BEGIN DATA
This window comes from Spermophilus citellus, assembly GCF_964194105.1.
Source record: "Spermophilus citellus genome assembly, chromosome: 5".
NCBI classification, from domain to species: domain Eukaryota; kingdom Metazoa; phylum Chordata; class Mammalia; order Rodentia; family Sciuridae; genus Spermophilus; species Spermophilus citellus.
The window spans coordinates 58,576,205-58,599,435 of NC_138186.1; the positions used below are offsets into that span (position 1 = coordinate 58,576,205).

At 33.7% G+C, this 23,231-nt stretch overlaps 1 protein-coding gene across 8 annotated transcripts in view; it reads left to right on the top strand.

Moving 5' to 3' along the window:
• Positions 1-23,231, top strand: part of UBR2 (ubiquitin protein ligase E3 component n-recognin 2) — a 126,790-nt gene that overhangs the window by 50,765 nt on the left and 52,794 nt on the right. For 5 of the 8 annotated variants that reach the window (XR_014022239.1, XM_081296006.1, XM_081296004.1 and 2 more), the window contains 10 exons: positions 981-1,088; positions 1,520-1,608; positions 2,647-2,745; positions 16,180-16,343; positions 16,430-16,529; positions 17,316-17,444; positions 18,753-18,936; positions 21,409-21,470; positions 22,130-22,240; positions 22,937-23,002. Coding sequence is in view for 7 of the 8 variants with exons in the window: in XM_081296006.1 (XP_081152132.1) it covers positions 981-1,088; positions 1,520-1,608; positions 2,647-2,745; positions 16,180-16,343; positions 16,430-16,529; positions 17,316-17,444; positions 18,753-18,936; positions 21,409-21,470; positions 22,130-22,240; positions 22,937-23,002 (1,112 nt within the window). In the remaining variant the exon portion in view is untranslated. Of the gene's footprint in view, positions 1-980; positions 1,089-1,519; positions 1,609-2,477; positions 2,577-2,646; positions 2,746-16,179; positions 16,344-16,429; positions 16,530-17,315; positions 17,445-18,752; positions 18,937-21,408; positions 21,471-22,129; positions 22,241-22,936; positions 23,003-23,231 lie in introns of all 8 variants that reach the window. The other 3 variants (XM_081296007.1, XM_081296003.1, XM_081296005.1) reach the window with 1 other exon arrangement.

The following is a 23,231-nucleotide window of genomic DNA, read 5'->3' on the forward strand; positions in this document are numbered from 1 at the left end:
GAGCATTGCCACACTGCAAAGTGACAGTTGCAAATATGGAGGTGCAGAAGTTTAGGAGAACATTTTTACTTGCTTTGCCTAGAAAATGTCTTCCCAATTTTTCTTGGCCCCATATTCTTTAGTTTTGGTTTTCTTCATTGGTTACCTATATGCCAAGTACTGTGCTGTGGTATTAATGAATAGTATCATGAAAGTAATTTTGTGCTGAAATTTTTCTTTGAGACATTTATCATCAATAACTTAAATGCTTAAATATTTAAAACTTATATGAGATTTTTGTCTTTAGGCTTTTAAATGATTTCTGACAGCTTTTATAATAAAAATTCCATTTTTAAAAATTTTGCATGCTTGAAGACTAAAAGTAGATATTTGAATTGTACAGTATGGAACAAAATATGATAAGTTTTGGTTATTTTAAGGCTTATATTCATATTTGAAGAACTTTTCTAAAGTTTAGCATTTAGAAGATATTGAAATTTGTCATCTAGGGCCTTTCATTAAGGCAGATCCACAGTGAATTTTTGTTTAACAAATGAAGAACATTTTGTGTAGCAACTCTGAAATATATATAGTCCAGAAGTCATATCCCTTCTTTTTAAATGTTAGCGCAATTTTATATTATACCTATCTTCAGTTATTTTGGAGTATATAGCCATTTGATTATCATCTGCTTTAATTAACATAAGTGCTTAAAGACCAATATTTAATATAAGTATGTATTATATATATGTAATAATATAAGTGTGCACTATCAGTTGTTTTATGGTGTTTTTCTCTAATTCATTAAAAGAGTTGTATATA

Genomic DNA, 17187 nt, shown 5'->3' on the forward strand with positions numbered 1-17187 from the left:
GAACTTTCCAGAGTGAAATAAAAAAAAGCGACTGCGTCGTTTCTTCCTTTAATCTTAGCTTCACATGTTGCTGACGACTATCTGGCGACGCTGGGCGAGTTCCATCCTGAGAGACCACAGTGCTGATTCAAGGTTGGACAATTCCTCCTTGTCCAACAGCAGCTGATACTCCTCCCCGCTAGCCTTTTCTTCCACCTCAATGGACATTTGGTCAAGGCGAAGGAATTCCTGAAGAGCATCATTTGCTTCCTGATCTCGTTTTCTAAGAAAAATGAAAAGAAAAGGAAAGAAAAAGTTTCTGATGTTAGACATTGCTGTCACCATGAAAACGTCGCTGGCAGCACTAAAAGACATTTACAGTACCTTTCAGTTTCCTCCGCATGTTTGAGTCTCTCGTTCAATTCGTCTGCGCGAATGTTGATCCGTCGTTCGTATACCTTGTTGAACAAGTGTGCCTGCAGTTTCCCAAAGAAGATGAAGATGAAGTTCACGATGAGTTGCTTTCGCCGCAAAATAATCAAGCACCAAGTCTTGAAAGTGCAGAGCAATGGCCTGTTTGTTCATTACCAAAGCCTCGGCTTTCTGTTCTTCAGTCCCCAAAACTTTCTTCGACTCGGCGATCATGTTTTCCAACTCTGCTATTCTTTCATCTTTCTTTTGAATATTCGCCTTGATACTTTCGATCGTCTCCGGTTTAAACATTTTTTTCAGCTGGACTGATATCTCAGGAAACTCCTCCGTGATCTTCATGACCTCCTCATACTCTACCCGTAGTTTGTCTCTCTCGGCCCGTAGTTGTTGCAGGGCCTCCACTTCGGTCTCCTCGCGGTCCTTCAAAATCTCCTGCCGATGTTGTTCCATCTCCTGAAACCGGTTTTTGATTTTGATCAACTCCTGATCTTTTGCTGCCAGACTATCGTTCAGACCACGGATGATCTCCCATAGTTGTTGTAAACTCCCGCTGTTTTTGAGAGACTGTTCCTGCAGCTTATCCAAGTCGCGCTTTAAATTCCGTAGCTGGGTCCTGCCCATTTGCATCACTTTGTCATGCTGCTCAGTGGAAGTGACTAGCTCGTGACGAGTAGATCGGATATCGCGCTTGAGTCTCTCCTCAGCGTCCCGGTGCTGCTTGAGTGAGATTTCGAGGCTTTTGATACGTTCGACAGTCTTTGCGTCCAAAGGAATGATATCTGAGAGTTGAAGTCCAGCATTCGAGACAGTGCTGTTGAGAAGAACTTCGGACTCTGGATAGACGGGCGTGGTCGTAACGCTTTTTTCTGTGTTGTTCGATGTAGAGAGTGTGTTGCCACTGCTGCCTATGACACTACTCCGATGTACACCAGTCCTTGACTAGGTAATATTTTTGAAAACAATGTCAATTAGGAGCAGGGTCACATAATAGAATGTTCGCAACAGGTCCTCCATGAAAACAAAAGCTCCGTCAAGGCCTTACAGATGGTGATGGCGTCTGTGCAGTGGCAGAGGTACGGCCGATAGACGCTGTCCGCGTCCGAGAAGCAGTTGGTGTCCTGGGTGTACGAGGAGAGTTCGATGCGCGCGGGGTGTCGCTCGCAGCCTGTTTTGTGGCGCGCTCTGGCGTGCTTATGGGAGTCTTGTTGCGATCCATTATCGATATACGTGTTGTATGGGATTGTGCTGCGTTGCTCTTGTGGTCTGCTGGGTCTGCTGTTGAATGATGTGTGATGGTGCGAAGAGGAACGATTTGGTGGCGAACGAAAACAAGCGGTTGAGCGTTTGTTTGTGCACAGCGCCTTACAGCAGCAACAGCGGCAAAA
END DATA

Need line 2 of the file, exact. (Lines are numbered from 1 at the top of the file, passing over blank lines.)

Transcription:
Source record: "Spermophilus citellus genome assembly, chromosome: 5".